This piece originally appeared in eJewish Philanthropy on August 22nd, 2016.
Last November, one of our major donors at the Jewish Federation of Cincinnati said he was looking for a more engaged way to give to Jewish causes that mattered to him. We’d heard this before, and so we decided try something new: a giving circle.
At the Jewish Federation of Cincinnati, where the annual campaign is prime, we are very cautious about if, when and how we introduce new philanthropic messages. We have systems in place to educate, engage, connect, cultivate and steward potential and current donors. And we do all of this pretty well. Yet even the best fundraising organizations need to constantly innovate to tap the tremendous potential of new ideas, in an ever-changing philanthropic and economic landscape.
With both our donors and organizational growth in mind, six months ago we began the process of creating our giving circle as a philanthropic vehicle to better engage major donors. A giving circle is a community of friends, family or co-workers who join together to give in a meaningful way that benefits the nonprofit world. We just completed our first year, raising $80,000 and allocating all of these dollars to support innovation in Cincinnati’s Jewish community.
Here is what we’ve learned so far about giving circles as a philanthropic vehicle:
It’s a team effort–Our CEO, Chief Development Officer, other fundraising professionals and marketing colleagues were all invested, and understood that we might fail. We developed a comprehensive marketing strategy that branded this giving circle as the Jewish Innovation Funds, and offered local organizations, national nonprofits, and individuals the opportunity to apply for funding to address a Cincinnati Jewish community need in an innovative and entrepreneurial way. We had the people and resources in place.
Credibility and structure–In fundraising projects like this, stakeholders want to know that there are resources to ensure success. We were able to launch our giving circle because we partnered with Amplifier, a worldwide network of giving circles inspired by Jewish values, which provided us with support and enhanced the credibility of our project.
Meeting donors where they are–Giving circles are a great way to engage people who aren’t yet involved, or want to be involved, but don’t see a fit in your current structure.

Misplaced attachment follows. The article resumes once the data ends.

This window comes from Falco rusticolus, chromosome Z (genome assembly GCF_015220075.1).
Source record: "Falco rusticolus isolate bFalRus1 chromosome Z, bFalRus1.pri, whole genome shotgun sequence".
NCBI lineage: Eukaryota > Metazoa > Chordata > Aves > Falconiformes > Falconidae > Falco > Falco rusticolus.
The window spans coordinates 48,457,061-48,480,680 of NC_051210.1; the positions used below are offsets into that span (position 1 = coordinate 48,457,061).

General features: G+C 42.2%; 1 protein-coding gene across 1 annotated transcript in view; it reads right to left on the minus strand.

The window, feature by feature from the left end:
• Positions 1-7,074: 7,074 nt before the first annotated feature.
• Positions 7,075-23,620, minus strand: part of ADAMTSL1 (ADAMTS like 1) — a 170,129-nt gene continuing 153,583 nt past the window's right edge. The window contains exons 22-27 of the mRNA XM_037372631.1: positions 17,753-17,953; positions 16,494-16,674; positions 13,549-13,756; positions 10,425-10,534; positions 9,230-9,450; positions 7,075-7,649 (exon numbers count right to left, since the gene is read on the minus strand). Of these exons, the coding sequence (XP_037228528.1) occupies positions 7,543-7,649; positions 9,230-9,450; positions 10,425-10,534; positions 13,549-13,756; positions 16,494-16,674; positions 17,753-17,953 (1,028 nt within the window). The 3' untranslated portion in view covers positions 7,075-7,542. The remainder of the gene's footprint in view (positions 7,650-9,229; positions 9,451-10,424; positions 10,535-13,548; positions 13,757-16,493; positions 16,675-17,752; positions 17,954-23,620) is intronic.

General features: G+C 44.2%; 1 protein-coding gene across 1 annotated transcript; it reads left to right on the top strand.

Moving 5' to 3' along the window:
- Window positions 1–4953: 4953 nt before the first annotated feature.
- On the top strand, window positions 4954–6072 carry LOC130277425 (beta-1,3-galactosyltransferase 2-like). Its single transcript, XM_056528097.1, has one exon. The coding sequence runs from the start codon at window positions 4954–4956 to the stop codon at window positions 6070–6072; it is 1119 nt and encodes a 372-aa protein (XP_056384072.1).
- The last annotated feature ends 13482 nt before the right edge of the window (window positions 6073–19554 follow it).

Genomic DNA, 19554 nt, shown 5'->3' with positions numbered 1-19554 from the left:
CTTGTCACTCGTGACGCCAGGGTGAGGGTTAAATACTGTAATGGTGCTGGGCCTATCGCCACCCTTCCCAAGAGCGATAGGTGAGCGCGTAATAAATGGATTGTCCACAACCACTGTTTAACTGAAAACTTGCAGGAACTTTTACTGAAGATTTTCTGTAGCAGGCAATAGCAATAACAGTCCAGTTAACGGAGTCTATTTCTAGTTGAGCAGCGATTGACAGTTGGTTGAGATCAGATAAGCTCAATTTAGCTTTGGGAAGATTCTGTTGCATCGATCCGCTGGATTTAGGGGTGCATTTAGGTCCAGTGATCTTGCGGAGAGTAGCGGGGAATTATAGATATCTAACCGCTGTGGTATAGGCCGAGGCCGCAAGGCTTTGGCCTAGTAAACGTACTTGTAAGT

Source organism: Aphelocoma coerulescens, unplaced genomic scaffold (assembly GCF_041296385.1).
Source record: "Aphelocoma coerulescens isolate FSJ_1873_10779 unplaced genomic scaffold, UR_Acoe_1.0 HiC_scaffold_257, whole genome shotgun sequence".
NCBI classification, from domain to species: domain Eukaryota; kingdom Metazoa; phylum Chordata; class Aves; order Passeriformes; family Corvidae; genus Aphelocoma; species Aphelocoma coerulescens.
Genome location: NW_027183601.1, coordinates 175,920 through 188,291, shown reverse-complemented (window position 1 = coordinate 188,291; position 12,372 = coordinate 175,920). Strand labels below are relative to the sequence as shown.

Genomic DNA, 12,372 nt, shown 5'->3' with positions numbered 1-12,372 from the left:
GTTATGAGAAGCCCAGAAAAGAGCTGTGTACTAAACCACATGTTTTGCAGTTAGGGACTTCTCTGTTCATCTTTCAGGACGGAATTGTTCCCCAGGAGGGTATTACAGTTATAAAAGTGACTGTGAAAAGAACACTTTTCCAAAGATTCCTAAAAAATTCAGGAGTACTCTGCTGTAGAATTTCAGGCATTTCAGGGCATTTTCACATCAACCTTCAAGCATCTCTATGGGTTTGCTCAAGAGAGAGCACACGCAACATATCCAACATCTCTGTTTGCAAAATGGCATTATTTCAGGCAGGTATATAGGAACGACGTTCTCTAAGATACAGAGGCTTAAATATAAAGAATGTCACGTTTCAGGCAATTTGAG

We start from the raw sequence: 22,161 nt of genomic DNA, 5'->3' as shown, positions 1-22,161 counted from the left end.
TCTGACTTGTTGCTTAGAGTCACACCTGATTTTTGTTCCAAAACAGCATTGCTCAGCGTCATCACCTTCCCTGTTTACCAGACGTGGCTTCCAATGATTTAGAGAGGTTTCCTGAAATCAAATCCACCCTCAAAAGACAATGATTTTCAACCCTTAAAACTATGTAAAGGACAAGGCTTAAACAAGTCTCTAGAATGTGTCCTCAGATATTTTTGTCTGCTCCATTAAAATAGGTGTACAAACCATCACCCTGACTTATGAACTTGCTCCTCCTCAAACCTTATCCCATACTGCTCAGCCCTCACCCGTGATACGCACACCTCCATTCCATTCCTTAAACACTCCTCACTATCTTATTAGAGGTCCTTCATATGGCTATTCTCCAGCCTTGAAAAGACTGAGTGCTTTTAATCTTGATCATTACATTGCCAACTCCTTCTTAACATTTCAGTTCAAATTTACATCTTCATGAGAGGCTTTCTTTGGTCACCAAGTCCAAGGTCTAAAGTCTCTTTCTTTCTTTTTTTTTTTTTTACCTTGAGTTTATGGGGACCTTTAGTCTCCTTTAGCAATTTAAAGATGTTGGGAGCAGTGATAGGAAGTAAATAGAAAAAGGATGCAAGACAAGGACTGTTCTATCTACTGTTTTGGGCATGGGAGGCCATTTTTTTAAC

Having the right people around the table–It’s important to have lay leaders in place who appreciate and understand the larger vision and mission of your organization, and who can identify and recruit like-minded people to be part of the circle.
Expectations–From the beginning we were open with giving circle members regarding the financial and time commitment, communication, and what they could expect from the professional team. We created space throughout for feedback.
Discussions and group dynamics–Our giving circle met three times–once to discuss their vision for funding, a second time to narrow down the proposals, and once more to meet the finalists and make the funding decisions. We facilitated robust conversations on personal values, Judaism, community needs, project feasibility and impact. Tremendous time went into discussing the details and format for our meetings, which created open and honest discussions and learning opportunities.
Embrace the opportunities–29 ideas were submitted, and we offered feedback to everyone, including many organizations, projects, and individuals who were not awarded funding. We also made introductions for some, and guided others to alternative funding.
Fostering innovation is more complicated than we thought–Even with a widely publicized request for proposals, we were surprised by the relatively small number of applications. We learned that it is difficult for individuals to secure a fiscal sponsor, which is required legally for tax-exempt nonprofit funding.
Follow-up–We have sent out a survey and will have another group gathering to evaluate our effort. We will also regularly update and engage funders on the successes and failures of the programs they are funding to give them a full picture of their investment.
We learned that when done right, just as with the more typical Federation experiences, giving circles can be extremely powerful due to:
1) Collective Action–together we can do more than we could alone;
2) Education–donors learn about the community and initiatives;
3) Engagement–group discussions on personal meaning, values, and debating are inherently Jewish and can be extremely powerful; and
4) Impact–funding is an extremely effective catalyst for change when granted in a smart way.
We are in the process of deciding where to go from here. We want to determine whether the time invested in this initiative will truly help these donors engage further with the Federation, one another, and the community. If we continue to enhance the role of giving circles, we will need to make sure there is a strong connection and pipeline for involvement to ensure long-term support for the Jewish Federation and our community.
Remember our initial donor who wanted a new way to give? He recently told me, “This giving circle experience was great. I loved the group discussions and the giving circle model is well suited to support local innovative programs. I am looking forward to seeing the impact in our community.” He is more engaged than he’s ever been, already pushing for another year of funding, and several of his giving circle friends are ready to join him.
Ariel Weiss is the Grants Funding Manager at the Jewish Federation of Cincinnati.